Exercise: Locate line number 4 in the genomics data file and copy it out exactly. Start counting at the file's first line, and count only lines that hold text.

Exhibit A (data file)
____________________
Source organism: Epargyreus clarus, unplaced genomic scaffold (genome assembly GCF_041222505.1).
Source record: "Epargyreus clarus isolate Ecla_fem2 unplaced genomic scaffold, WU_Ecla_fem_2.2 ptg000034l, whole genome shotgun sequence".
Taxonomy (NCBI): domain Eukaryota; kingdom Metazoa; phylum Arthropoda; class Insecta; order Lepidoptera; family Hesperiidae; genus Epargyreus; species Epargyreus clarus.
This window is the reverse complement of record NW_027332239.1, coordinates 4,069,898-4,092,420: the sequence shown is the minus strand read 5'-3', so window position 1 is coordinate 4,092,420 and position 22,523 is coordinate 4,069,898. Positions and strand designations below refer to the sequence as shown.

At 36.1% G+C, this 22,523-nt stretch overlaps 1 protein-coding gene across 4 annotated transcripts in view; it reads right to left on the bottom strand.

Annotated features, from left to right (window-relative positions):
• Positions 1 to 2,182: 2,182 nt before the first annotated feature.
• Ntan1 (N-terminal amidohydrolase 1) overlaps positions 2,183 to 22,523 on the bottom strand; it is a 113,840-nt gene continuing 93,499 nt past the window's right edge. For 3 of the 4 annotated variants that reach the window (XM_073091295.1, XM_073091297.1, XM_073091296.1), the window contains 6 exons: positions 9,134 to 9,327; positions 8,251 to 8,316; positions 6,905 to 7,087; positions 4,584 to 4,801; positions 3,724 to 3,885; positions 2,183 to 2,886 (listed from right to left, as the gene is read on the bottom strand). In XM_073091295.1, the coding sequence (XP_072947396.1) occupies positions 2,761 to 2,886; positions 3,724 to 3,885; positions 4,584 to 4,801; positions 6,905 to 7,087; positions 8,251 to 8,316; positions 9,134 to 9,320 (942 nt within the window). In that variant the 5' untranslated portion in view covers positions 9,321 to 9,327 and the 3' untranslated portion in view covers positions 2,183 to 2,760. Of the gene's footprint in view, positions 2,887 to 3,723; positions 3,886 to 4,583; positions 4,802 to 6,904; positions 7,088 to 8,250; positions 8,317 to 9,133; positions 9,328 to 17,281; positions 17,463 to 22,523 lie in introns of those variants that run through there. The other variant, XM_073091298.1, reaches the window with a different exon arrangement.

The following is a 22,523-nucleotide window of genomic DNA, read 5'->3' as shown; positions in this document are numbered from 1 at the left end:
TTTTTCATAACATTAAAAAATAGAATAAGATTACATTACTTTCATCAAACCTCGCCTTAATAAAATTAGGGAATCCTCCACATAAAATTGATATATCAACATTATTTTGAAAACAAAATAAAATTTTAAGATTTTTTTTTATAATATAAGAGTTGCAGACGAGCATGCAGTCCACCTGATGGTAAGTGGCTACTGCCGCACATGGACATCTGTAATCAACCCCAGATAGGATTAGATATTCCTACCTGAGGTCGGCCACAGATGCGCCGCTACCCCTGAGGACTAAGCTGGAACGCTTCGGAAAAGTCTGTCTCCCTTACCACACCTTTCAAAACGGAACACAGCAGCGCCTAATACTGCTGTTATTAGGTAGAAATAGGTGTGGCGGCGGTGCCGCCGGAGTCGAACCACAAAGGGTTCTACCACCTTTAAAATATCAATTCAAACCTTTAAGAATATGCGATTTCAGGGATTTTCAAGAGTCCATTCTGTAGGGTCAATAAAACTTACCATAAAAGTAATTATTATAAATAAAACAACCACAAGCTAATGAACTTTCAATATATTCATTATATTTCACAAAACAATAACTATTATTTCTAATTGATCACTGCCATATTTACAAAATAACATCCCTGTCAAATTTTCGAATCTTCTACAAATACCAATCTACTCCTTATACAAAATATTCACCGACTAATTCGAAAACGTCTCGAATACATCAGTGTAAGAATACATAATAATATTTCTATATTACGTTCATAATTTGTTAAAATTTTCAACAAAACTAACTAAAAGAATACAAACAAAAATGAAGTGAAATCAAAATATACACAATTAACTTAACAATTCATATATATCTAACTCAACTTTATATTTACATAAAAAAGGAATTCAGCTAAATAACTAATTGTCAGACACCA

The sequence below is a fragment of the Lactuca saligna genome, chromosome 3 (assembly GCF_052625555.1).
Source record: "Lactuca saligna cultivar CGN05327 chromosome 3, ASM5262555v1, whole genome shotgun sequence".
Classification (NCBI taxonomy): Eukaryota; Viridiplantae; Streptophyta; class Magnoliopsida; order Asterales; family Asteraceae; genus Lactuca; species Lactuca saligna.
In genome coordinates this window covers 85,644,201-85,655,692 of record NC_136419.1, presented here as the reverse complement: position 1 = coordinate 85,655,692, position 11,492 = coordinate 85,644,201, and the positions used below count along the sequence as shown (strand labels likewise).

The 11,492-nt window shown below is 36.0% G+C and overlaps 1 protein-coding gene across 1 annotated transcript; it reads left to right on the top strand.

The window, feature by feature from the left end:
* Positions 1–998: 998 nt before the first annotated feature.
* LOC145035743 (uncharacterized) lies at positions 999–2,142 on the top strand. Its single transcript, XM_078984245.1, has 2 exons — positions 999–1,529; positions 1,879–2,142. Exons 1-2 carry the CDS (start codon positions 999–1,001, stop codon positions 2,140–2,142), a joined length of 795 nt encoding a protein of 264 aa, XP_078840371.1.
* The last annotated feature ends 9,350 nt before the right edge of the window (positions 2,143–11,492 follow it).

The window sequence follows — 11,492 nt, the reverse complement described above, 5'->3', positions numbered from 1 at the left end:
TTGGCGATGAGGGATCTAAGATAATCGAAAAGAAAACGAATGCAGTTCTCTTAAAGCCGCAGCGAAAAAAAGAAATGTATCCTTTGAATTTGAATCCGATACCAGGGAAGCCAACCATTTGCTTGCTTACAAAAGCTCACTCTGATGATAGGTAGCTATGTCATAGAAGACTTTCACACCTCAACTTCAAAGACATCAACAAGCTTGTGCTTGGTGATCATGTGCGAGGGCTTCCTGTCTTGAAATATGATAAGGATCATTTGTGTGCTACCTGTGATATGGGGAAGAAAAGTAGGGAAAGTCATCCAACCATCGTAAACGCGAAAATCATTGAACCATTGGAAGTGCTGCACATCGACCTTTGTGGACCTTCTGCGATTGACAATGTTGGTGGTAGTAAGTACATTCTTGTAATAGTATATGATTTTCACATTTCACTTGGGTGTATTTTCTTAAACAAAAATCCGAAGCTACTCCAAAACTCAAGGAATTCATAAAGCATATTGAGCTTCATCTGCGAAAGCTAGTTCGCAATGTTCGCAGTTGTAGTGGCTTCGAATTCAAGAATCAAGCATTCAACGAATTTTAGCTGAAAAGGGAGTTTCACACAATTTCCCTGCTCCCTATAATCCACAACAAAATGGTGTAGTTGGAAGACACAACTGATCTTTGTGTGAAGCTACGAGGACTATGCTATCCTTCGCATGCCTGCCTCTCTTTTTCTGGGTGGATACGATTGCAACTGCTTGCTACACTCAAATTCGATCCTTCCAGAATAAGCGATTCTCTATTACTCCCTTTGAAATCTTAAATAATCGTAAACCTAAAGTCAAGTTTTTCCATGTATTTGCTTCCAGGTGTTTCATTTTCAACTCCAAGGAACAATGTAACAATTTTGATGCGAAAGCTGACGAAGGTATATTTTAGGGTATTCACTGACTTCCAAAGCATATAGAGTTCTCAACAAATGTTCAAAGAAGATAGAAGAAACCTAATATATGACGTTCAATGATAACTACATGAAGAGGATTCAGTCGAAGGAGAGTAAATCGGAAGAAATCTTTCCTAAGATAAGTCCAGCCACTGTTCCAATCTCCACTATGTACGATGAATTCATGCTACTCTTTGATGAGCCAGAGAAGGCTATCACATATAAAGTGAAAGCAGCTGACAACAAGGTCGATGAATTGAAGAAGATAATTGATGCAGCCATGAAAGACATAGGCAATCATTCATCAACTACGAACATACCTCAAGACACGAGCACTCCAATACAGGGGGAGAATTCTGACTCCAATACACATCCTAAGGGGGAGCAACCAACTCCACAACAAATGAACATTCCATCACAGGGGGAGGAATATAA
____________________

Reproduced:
This window is the reverse complement of record NW_027332239.1, coordinates 4,069,898-4,092,420: the sequence shown is the minus strand read 5'-3', so window position 1 is coordinate 4,092,420 and position 22,523 is coordinate 4,069,898. Positions and strand designations below refer to the sequence as shown.